“I’ve never had a single positive pregnancy test. For two years, I walked — sobbed and stumbled — through the cold valley of infertility. We were eventually diagnosed with unexplained infertility — if that counts as a diagnosis. Everything that needed to work in our bodies did. But it didn’t work. Conception never happened.
Infertility was a slow, heavy torture that carried on in its own ambiguous timing. It was being in limbo, feigning relaxation, and trying to do everything right. Infertility felt as though my body betrayed my heart. It was an anticipation that consumed all my days and nights, breaths and sighs. Infertility was a disappointment that circled around for another sucker punch every month. Each time I dared to squeeze a little expectation out of my heart, it smacked me down like a crude whack-a-mole. Infertility robbed me of joy and evidenced my inadequacy. It surprised me with my own ugly capacity for jealousy and judgment. Infertility became me, or I became it. I no longer recognized the fragile, raw, and exposed woman in the mirror.
Exposed. It’s the word of the infertile road. My emotions uncovered me at the most unpredictable times. Each day, I clung to calm, never knowing when grief would tsunami over my unsettled heart. When it did, I would awkwardly and inelegantly lose my hold on calm. I was also unprotected in relationships where I should’ve been safe. Many interactions were swamps — and I’m petrified of swamps — of well-meaning but inappropriate and intrusive questions. As time went on, the questions were followed by unwelcome and often tasteless advice. Of course, my physical body was literally revealed over and over and over again. My legs trembled with unease as my most protected body was bared anew before curious and appraising faces. To even recall it now brings a grimace and groan. My body was almost the worst vulnerability; it had me screaming and swearing on exam tables, blubbering in the car, and knocked out midday. But the very worst exposure was spiritual. I felt alone in a desert plain — dry, thirsty, scorched — waiting on the rain-giver and shelter-bringer. The heat and the wind beat my exposed soul until I was quivering in the dust, begging for mercy. I accused my Father of giving me a desire to be a mom that he wouldn’t fulfill. And yet.
Yet underneath my anger, confusion, and grief, I knew there was a reason I wasn’t pregnant. Even as I glared and wept heavenward every 30 days or so, I whispered to my wailing heart, ‘If he won’t give you this, it’s because he has something better for you.’ I knew he made me a promise and, as time went on, I realized the promise was motherhood, not pregnancy.
After two years of trying to have children biologically and researching adoption in the background, we chose something wildly different. In less than 24 hours, our hearts turned from us to them, from assurance to unknown, from simplicity to complication. Our hearts somersaulted to an option that was nowhere near the table — it wasn’t even in the house. Foster care. And I was right, by the way. For so many reasons, it’s been so much better — for me, for them, for us.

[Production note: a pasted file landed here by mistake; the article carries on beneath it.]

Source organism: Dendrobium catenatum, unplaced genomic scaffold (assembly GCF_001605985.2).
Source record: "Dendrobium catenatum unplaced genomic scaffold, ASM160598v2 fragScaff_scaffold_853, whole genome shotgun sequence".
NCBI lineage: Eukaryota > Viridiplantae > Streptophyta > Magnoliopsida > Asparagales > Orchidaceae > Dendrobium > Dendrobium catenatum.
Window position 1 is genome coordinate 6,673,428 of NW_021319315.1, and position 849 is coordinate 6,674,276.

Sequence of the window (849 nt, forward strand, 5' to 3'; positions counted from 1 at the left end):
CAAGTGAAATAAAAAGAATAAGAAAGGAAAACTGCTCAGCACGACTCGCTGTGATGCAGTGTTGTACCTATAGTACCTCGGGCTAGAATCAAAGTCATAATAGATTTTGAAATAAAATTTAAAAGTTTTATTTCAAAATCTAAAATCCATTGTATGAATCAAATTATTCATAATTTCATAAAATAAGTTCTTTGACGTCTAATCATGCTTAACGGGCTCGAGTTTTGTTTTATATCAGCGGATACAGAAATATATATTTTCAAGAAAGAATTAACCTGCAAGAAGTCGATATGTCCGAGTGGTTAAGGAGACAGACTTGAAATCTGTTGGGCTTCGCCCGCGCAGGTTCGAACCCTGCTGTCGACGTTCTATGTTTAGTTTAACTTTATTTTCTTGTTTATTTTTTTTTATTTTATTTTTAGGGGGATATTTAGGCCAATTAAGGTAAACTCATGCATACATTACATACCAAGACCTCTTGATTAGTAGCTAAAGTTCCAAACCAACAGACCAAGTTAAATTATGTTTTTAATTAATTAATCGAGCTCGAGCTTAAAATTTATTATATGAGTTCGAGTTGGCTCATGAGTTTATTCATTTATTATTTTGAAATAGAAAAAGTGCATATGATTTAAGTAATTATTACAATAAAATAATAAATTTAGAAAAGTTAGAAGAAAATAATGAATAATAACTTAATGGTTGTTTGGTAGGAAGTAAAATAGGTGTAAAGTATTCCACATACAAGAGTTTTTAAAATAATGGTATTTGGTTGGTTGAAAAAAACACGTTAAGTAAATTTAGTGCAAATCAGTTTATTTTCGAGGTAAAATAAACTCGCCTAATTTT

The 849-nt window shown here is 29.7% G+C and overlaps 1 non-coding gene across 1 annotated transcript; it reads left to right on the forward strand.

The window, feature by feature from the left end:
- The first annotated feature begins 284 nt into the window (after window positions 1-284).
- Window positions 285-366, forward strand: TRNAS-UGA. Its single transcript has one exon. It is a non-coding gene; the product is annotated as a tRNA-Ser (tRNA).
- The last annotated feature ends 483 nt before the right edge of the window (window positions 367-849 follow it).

I’m a mom now. Maybe the children I hold today will be my children forever and maybe not. I’ve already given one baby back to his natural mom. But I’ll never not be a mom. And astonishingly, it didn’t take long after meeting my first little love for my heart to radically heal. I don’t notice every twinge in my body and desperately google pregnancy symptoms. I don’t dream up pregnancy announcements or count down to potential due dates. I don’t crumble or rage when my period arrives. Sure, I wonder what it would be like for my body to carry, deliver, and nourish a baby, and a small part of me grieves that those experiences aren’t my portion or passage. But I love my motherhood and I wouldn’t trade it in, not even to escape those two years of inexplicable, immutable pain.
For this post, I wanted to write a camaraderie piece to my fellow friends of sorrow, but I’m no longer sorrowing. This, instead, is what I have to offer:
Hope has not deserted you. Though you are weary to your very bones, hope whirls within you still. Your heart may be sick with deferrals, but hope lingers stubbornly on. It won’t forsake you. Stumble steadily onward. Your feet are more sure than you feel. Your strength runs deeper than you’ve yet had need of. Your heart is a fortress of courage. You can carry on. You can be more steadfast than you’ve ever been. Your promise is coming. Keep your eyes open and your heart wide. You’re a mom waiting for whose you are. Let your love grow and expand like a tent with pegs planted wide. When your home fills, it may not be how and who you expect. But it’s coming just how it’s supposed to and as quick as it’s meant to. It will better than all your best imaginings. Don’t let go of the promise. You’re not alone on this lonely road. The God who suffers is suffering with you. His company is yours. His comfort is yours. Lean on in. This is the better way. This is the most worthwhile wait. Be brave, beloved. You. You are as strong as a mother.
I see you in the valley of sorrow. It’s not your home. I’m calling you up, friend. Keep looking skyward.”
This story was submitted to Love What Matters by Carmen Ross, 28, of Canada. Follow her journey on Instagram here and her website here. Do you have a similar experience? We’d like to hear your important journey. Submit your own story here. Be sure to subscribe to our free email newsletter for our best stories, and YouTube for our best videos.
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